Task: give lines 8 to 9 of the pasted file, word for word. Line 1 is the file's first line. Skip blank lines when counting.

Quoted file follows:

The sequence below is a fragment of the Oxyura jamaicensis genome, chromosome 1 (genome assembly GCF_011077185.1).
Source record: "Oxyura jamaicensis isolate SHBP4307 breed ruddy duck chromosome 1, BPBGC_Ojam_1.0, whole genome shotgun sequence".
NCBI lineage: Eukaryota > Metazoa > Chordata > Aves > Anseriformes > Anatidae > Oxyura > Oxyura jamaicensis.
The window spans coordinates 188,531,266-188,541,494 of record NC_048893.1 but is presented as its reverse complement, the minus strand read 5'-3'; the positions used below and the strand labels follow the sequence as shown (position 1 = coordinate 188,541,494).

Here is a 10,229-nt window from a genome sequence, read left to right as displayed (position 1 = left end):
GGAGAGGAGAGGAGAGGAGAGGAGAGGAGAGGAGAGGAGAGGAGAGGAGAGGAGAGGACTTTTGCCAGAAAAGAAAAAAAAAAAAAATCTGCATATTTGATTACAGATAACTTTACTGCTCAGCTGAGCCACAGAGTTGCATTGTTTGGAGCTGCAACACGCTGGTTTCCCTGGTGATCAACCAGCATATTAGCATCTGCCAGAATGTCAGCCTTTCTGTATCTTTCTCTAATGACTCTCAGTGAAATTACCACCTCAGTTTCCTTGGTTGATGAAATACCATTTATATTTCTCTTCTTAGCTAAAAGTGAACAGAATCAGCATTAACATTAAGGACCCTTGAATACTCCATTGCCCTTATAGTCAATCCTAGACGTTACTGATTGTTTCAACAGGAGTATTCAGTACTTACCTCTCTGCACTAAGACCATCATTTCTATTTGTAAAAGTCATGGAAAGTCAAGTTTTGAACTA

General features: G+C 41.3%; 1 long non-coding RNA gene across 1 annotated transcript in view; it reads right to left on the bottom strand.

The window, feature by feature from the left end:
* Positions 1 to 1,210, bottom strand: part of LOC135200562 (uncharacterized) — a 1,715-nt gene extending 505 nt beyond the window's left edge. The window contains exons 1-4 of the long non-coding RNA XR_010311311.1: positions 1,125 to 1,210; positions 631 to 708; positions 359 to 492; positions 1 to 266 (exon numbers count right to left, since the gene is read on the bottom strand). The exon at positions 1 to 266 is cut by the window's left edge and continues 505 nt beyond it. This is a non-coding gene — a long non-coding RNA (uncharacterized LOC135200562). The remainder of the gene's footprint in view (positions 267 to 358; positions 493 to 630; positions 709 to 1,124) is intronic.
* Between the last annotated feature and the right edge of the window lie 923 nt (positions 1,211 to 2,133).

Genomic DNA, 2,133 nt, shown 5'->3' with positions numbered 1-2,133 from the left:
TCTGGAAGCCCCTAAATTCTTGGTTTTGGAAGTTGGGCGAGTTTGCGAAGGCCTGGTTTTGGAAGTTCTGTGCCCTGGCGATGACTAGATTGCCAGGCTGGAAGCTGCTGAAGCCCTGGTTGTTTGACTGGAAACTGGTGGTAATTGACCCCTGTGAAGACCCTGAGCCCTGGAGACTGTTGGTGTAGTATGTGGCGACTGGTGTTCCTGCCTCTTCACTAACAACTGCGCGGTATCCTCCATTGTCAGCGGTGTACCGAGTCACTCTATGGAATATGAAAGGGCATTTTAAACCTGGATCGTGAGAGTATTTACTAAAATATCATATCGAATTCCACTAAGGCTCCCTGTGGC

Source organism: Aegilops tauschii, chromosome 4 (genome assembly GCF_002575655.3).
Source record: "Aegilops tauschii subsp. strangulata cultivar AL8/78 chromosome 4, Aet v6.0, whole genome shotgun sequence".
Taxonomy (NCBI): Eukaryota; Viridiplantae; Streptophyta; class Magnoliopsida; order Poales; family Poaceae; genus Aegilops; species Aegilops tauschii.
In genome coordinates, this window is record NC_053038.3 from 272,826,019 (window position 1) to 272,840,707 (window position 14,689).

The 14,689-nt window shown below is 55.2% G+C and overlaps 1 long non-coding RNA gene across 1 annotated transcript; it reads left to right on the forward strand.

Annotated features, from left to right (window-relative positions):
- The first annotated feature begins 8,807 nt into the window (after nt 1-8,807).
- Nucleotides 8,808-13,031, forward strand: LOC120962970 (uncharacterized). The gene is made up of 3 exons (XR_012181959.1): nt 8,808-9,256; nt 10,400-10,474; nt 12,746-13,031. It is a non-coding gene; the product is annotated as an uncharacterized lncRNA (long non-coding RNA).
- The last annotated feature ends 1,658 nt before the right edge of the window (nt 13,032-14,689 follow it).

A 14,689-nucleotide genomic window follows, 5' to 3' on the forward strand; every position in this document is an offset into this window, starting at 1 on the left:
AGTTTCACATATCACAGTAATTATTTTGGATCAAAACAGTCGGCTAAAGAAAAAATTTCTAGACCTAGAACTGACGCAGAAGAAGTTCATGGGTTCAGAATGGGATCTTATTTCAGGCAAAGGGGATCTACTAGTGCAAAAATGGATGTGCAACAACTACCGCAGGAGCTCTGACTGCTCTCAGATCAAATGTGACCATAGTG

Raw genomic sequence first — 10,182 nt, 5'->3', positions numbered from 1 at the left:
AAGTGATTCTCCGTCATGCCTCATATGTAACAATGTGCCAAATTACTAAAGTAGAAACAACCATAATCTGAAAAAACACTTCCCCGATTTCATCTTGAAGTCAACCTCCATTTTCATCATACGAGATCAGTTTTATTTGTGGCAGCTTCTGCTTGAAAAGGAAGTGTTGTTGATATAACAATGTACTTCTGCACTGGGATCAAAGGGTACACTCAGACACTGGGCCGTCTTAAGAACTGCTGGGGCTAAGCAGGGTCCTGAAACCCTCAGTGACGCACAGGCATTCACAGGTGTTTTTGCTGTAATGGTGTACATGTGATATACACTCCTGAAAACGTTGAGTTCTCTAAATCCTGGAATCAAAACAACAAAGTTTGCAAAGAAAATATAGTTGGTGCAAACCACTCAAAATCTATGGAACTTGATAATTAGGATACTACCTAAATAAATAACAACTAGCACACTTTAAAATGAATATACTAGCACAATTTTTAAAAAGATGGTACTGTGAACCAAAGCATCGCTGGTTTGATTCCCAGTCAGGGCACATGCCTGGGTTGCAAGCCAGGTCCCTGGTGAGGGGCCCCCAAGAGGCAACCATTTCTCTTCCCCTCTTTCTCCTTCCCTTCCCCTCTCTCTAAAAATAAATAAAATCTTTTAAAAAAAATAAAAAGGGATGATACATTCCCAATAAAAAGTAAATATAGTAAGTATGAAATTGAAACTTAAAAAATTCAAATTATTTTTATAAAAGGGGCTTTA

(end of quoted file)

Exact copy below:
The window, feature by feature from the left end:
* Positions 1 to 1,210, bottom strand: part of LOC135200562 (uncharacterized) — a 1,715-nt gene extending 505 nt beyond the window's left edge. The window contains exons 1-4 of the long non-coding RNA XR_010311311.1: positions 1,125 to 1,210; positions 631 to 708; positions 359 to 492; positions 1 to 266 (exon numbers count right to left, since the gene is read on the bottom strand). The exon at positions 1 to 266 is cut by the window's left edge and continues 505 nt beyond it. This is a non-coding gene — a long non-coding RNA (uncharacterized LOC135200562). The remainder of the gene's footprint in view (positions 267 to 358; positions 493 to 630; positions 709 to 1,124) is intronic.